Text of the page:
The day after Sampson departed for his current deployment, I took a wary look around the house and held my breath for a moment. All right, I wondered, which major household system will cease to function now that he’s gone?
I didn’t have to wait long to meet my very own pet deployment gremlins, as they took up residence in my furnace about a week later. At just about the time I was hearing about Sampson’s adventures in various exciting and picturesque ports, I was scouring the Internet for HVAC tutorials in an effort to become an instant expert — or at the very least, a non-ignoramus — in what could be making my heater work sometimes, but not others. It was driving me crazy, but being a typical independent-minded (read: stubborn) military wife, I didn’t want to call anybody until it was blazingly obvious that I couldn’t come to my own rescue on this one.
It stayed cold, and my heater failed to miraculously heal itself. I found myself with my cell phone in hand, staring at the number for our across-the-street neighbors, a civilian family of folks who have been ceaselessly kind to us since we moved in. When they heard Sampson was deploying, they made me promise to call if I needed anything at all. They were busy people, though, and surely they had better things to do than look after me.
I don’t like “needing” things from people. It goes back to that stubbornness again, a trait my mother will assure you I possessed in abundance long before I ever met my Navy husband. I had embarked on this separation enamored of the idea that I was a strong, practical, clever woman who would power through deployment without being a burden on anyone, and now here I was with an increasingly chilly house and a problem I didn’t know how to fix.
I stuffed my pride into the depths of a cardboard box still yet to be unpacked from the last PCS, and I called my neighbors. Turns out it didn’t hurt nearly as badly as I thought it would.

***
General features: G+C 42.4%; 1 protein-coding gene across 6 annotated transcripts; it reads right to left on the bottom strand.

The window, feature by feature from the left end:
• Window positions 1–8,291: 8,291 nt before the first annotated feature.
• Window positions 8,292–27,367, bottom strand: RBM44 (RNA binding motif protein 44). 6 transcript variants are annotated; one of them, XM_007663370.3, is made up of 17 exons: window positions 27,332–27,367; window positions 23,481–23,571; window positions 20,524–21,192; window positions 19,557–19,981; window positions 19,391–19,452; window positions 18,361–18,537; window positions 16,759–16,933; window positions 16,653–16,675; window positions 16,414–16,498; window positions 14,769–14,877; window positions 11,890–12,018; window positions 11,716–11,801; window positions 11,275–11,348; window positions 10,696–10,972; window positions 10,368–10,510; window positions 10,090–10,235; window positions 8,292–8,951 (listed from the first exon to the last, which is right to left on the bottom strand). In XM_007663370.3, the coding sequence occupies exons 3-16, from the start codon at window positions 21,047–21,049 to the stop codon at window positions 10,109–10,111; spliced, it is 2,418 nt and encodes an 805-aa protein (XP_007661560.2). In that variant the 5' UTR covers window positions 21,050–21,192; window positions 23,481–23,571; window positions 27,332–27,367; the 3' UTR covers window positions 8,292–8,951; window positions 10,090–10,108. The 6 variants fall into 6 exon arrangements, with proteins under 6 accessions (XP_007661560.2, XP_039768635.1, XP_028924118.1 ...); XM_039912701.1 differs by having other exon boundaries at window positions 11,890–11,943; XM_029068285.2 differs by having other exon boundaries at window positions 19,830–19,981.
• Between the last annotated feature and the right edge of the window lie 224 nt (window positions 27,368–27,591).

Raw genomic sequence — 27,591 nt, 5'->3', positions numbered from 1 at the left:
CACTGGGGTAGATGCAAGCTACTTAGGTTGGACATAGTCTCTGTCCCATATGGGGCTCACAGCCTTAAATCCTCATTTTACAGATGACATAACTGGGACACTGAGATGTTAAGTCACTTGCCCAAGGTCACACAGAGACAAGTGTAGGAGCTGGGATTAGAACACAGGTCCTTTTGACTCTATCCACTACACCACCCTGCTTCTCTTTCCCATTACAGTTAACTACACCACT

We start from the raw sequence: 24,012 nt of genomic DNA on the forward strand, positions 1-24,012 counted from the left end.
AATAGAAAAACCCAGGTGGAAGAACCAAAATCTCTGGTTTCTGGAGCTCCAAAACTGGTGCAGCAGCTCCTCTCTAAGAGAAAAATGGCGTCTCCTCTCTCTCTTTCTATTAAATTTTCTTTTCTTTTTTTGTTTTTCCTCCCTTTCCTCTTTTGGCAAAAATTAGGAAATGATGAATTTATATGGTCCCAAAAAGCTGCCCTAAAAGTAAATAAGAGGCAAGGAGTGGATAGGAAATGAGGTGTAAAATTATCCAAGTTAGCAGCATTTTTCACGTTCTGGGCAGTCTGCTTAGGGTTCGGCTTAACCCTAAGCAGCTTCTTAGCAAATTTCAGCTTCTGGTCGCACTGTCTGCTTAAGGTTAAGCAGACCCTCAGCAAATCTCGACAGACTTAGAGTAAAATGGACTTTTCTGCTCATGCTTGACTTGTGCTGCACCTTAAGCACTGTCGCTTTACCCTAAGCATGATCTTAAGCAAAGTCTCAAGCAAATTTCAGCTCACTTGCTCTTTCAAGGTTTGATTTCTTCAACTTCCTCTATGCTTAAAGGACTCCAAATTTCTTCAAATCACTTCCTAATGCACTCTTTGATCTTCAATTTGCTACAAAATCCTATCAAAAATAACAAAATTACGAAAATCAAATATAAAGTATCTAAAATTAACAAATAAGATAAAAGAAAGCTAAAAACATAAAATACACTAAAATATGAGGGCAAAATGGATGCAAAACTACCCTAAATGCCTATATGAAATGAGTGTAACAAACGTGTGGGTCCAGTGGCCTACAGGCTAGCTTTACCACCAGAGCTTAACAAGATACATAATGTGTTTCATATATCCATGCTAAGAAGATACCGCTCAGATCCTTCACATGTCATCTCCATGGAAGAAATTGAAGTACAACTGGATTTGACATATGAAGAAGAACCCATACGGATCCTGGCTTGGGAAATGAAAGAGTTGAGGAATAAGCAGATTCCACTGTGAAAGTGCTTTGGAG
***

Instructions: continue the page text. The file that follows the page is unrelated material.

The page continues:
My neighbor, by lucky coincidence, has years of professional experience in heating and cooling systems, and he assured me that he was happy to come over and take a look at my misbehaving heater. I thanked him profusely as he took the whole thing apart and tracked down the problem, and he told me that he would not take any money for his labor. He waved his hand and said something that both humbled and honored me.
“I never served in the military myself,” he said as he squinted at the igniter that wasn’t igniting, “so I try to do whatever I can for military families. You give up a lot for us, so fixing your furnace is the least I can do.”
As evidenced by the wealth of stories — good, bad, and hilarious — in the “Civilians” category here on SpouseBUZZ, the military/civilian interface is far from seamless. It is fraught with potential miscommunication, misunderstanding, and thoughtlessness on both sides. For me, though, this selfless, neighborly act from a civilian family who “gets it” outshines the bulk of the inane and/or ignorant comments I’ve heard from those who have trouble wrapping their heads around military life.
Ergo, I would like to thank the deployment gremlins who invaded my furnace. Who knew a broken heater could lead to such warm feelings of support? I’m almost glad the little monsters stopped by.
…uh, gremlins? Just don’t take that as an invitation to move into any other appliances.